Believe it or not, we’re nearing the end of summer. But the great thing about living in Minnesota is you don’t have to say goodbye to the season before one last Minnesota get together — the Minnesota State Fair! Here’s a reply all to your fair-related Good Questions.
Abby Loe from Apple Valley wants to know: What’s the most popular food at the State Fair?
“That’s an easy one to answer,” said the fair’s marketing and communications manager Brienna Schuette. “Sweet Martha’s has been the number one for a while, at least the past four years.”
If you’ve ever waited in line at the fair for a bucket of Sweet Martha’s cookies (and if you haven’t, that’s just wrong) then you’ve had the fair’s most popular food.
These non on-a-stick cookies brought in about $2.4 million at last year’s fair. That’s translates to 589, 730 dozen cookies!
The #2 and #3 spots go to good ol’ corn dogs and pronto pups, and ice cream-type desserts. Exactly 578,966 sticks were used to get fairgoers their corn dogs and pronto pups last year!
Schuette recommended other great foods at the fair that are lesser known to the public.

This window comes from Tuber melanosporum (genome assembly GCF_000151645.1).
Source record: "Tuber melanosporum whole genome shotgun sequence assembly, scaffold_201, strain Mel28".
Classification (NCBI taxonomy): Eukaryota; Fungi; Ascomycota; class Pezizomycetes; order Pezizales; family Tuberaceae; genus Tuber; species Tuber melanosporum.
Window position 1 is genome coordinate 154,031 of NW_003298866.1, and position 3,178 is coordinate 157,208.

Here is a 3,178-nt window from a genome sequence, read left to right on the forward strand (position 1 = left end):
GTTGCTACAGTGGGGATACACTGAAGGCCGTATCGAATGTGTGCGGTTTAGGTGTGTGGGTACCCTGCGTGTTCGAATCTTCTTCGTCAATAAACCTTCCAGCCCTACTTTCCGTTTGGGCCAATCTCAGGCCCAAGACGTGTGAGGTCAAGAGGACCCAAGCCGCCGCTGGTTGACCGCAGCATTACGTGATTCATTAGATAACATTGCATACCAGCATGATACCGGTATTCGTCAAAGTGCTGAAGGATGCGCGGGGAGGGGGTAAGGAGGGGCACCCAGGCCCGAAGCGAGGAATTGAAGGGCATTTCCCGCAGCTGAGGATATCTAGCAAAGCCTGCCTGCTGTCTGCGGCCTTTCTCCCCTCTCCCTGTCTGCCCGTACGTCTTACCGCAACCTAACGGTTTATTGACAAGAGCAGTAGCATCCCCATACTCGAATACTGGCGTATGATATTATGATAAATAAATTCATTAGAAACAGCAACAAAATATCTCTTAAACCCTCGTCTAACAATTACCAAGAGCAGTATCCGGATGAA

“There are a number of goofy ones, like the alligator and deep fried baloney on a stick,” she said. “But people from outside Minnesota love the walleye on a stick, it’s unique.”
Other than inhaling all things fried and sweet, there’s plenty off attractions to keep us busy. Kelsey Bitney from Minneapolis asked: What attractions are the most popular?
“As far as rides go, the permanent rides like the Sky Ride are always the most popular,” she said. “For exhibits, the CHS Miracle of Birth Center is by far the most popular. And people will always love the butter sculptures.”
Around 200 animals are born at the birth center each fair.
Finally, Glenn Huebner from Burnsville wants to know: Who owns the Minnesota State Fair grounds and who pays to keep them maintained?
“It’s the Minnesota State Agricultural Society. It was formed before Minnesota even became a state,” she said. “The only purpose in that society is to put on a state fair and to maintain the fairgrounds.”
All of the members in the society are volunteers so they don’t get a paycheck for their ownership of the grounds. Schuette said no tax payer money goes into the fair either.
“All the money that comes in through fair sales is either reinvested for the next year’s fair or to maintaining the grounds throughout the year.”